Several years ago when self-driving cars were still in the experimentation phase, I wrote a blog speculating on the effect self-driving cars may have on DUI laws. Now that self-driving cars are becoming more commonplace, especially in Southern California, we are about to find out.
I have an acquaintance who claims he catches up on his sleep during his commute from Orange County to Santa Monica every morning while his car drives him to work. The latest iteration of his self-driving Tesla is pretty good at driving; it will even parallel park itself. But drinking and leaving the driving to your designated driver, i.e., your car, won’t get you off the hook if you happen to get stopped on the road. These cars require a conscious human presence as a “just in case” back-up and blaming your DUI accident on your car or ignoring the DUI laws because your car is driving just won’t fly (and neither do the cars, so far).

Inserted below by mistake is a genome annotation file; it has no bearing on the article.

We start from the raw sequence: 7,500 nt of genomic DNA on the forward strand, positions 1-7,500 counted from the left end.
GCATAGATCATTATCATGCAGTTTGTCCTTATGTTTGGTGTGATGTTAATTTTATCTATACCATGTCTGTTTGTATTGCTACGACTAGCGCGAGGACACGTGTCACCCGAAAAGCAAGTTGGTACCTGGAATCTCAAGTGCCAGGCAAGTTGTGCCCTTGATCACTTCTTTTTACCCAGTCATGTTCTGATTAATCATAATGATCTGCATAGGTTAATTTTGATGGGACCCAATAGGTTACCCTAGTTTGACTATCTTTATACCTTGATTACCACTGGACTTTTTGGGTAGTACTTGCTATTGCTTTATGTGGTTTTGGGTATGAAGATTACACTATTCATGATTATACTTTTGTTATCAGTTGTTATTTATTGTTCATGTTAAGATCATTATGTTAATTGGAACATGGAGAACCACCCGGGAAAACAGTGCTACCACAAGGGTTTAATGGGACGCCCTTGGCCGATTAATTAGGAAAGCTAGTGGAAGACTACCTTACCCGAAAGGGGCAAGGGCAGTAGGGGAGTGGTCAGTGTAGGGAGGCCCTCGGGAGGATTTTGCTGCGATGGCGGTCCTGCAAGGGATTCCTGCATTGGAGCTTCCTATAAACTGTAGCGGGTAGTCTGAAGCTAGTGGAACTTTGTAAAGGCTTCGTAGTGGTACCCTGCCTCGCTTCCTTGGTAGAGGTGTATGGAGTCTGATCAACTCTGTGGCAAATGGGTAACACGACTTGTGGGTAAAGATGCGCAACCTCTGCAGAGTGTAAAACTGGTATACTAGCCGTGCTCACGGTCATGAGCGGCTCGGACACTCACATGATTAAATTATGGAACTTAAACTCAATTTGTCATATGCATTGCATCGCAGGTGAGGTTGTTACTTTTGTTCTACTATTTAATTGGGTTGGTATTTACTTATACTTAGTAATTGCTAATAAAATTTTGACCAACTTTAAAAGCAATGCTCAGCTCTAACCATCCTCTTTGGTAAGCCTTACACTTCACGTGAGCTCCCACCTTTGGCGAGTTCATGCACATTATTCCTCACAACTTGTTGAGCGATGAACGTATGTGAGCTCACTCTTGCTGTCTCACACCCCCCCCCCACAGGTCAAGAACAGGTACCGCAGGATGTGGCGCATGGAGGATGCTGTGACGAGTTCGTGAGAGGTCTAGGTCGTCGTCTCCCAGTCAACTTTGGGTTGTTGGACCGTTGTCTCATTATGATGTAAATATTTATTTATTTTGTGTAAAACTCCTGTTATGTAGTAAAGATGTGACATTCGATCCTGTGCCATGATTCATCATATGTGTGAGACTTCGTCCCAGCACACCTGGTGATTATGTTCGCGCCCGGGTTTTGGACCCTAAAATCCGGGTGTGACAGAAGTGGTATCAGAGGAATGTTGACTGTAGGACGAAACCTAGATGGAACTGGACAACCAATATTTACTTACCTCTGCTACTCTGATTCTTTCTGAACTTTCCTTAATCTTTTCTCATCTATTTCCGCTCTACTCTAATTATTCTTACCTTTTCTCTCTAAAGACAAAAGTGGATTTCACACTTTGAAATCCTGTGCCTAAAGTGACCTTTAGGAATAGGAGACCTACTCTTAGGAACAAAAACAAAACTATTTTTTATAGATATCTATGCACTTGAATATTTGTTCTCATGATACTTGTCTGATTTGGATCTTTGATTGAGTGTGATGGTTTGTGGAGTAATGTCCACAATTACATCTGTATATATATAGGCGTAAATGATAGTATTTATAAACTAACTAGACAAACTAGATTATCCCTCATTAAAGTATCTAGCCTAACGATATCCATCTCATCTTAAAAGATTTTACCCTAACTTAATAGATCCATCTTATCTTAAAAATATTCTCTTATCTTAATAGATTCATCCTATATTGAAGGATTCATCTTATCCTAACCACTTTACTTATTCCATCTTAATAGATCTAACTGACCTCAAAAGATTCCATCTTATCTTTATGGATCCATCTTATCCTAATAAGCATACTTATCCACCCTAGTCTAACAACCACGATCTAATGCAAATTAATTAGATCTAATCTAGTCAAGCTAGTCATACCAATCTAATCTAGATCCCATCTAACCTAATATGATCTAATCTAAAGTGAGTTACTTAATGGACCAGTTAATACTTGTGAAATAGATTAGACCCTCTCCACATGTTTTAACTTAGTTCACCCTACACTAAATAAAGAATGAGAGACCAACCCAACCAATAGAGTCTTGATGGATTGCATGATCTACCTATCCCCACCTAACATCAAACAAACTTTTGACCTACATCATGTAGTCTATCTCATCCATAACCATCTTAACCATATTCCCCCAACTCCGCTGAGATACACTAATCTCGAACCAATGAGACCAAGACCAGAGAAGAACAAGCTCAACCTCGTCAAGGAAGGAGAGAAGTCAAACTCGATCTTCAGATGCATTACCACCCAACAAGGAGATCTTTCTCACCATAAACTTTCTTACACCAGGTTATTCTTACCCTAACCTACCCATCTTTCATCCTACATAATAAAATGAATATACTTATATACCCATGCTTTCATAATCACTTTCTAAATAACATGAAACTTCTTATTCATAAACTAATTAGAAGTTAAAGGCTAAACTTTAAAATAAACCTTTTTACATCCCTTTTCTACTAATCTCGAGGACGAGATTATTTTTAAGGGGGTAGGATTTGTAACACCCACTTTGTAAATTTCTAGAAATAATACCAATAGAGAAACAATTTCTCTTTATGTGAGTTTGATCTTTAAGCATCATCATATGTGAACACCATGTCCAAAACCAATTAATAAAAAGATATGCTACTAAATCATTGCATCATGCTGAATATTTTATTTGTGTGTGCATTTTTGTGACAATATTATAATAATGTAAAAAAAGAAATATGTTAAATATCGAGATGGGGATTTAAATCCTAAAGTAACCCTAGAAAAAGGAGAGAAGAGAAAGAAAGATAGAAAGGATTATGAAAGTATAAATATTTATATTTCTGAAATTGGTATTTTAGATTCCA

Recently, a local Southern California woman learned this the hard way. She had too much to drink and instructed her Tesla to take her home. While the car was driving on autopilot, she passed out. As the car was transitioning from the Ventura Freeway to the I5, the car hit a wall. The car kept driving, so apparently the impact with the wall was minor. But, shortly thereafter, a CHP officer pulled in front of the Tesla and the car stopped. When contacted by the officer, the woman was still asleep in the driver’s seat. The officer woke her and administered a DUI test. She was arrested for suspected DUI.